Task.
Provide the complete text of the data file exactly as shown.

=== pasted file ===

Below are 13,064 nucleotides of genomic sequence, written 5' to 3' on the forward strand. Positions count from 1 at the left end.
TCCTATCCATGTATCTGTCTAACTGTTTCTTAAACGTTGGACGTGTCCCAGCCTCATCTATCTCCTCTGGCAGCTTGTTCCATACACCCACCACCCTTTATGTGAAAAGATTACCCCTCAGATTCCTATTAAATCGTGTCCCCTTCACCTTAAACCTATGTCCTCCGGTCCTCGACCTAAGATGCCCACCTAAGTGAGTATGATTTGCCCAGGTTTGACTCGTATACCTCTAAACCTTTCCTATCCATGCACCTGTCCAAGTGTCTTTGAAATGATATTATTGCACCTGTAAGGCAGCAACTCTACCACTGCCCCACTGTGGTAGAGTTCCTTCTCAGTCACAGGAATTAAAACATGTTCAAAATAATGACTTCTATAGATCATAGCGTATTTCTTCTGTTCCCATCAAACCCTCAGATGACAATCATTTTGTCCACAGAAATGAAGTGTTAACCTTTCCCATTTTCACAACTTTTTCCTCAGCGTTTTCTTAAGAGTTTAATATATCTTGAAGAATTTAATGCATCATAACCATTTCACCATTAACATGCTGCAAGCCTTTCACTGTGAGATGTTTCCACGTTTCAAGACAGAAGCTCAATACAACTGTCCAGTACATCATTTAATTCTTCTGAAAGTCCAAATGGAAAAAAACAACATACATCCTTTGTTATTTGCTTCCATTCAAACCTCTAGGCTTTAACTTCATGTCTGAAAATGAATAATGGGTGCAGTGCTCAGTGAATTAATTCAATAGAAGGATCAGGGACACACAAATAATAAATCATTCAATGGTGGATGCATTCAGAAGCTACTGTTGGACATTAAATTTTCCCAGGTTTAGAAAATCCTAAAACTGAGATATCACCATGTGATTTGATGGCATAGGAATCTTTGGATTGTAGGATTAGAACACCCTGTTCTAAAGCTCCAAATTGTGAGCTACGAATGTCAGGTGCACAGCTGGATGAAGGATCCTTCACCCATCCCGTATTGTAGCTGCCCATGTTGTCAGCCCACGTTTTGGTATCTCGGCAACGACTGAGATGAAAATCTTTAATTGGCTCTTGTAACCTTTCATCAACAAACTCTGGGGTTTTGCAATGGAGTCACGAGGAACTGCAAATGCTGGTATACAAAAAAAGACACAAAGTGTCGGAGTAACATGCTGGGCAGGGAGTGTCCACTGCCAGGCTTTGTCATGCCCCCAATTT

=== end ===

Below are 13,064 nucleotides of genomic sequence, written 5' to 3' on the forward strand. Positions count from 1 at the left end.
TCCTATCCATGTATCTGTCTAACTGTTTCTTAAACGTTGGACGTGTCCCAGCCTCATCTATCTCCTCTGGCAGCTTGTTCCATACACCCACCACCCTTTATGTGAAAAGATTACCCCTCAGATTCCTATTAAATCGTGTCCCCTTCACCTTAAACCTATGTCCTCCGGTCCTCGACCTAAGATGCCCACCTAAGTGAGTATGATTTGCCCAGGTTTGACTCGTATACCTCTAAACCTTTCCTATCCATGCACCTGTCCAAGTGTCTTTGAAATGATATTATTGCACCTGTAAGGCAGCAACTCTACCACTGCCCCACTGTGGTAGAGTTCCTTCTCAGTCACAGGAATTAAAACATGTTCAAAATAATGACTTCTATAGATCATAGCGTATTTCTTCTGTTCCCATCAAACCCTCAGATGACAATCATTTTGTCCACAGAAATGAAGTGTTAACCTTTCCCATTTTCACAACTTTTTCCTCAGCGTTTTCTTAAGAGTTTAATATATCTTGAAGAATTTAATGCATCATAACCATTTCACCATTAACATGCTGCAAGCCTTTCACTGTGAGATGTTTCCACGTTTCAAGACAGAAGCTCAATACAACTGTCCAGTACATCATTTAATTCTTCTGAAAGTCCAAATGGAAAAAAACAACATACATCCTTTGTTATTTGCTTCCATTCAAACCTCTAGGCTTTAACTTCATGTCTGAAAATGAATAATGGGTGCAGTGCTCAGTGAATTAATTCAATAGAAGGATCAGGGACACACAAATAATAAATCATTCAATGGTGGATGCATTCAGAAGCTACTGTTGGACATTAAATTTTCCCAGGTTTAGAAAATCCTAAAACTGAGATATCACCATGTGATTTGATGGCATAGGAATCTTTGGATTGTAGGATTAGAACACCCTGTTCTAAAGCTCCAAATTGTGAGCTACGAATGTCAGGTGCACAGCTGGATGAAGGATCCTTCACCCATCCCGTATTGTAGCTGCCCATGTTGTCAGCCCACGTTTTGGTATCTCGGCAACGACTGAGATGAAAATCTTTAATTGGCTCTTGTAACCTTTCATCAACAAACTCTGGGGTTTTGCAATGGAGTCACGAGGAACTGCAAATGCTGGTATACAAAAAAAGACACAAAGTGTCGGAGTAACATGCTGGGCAGGGAGTGTCCACTGCCAGGCTTTGTCATGCCCCCAATTT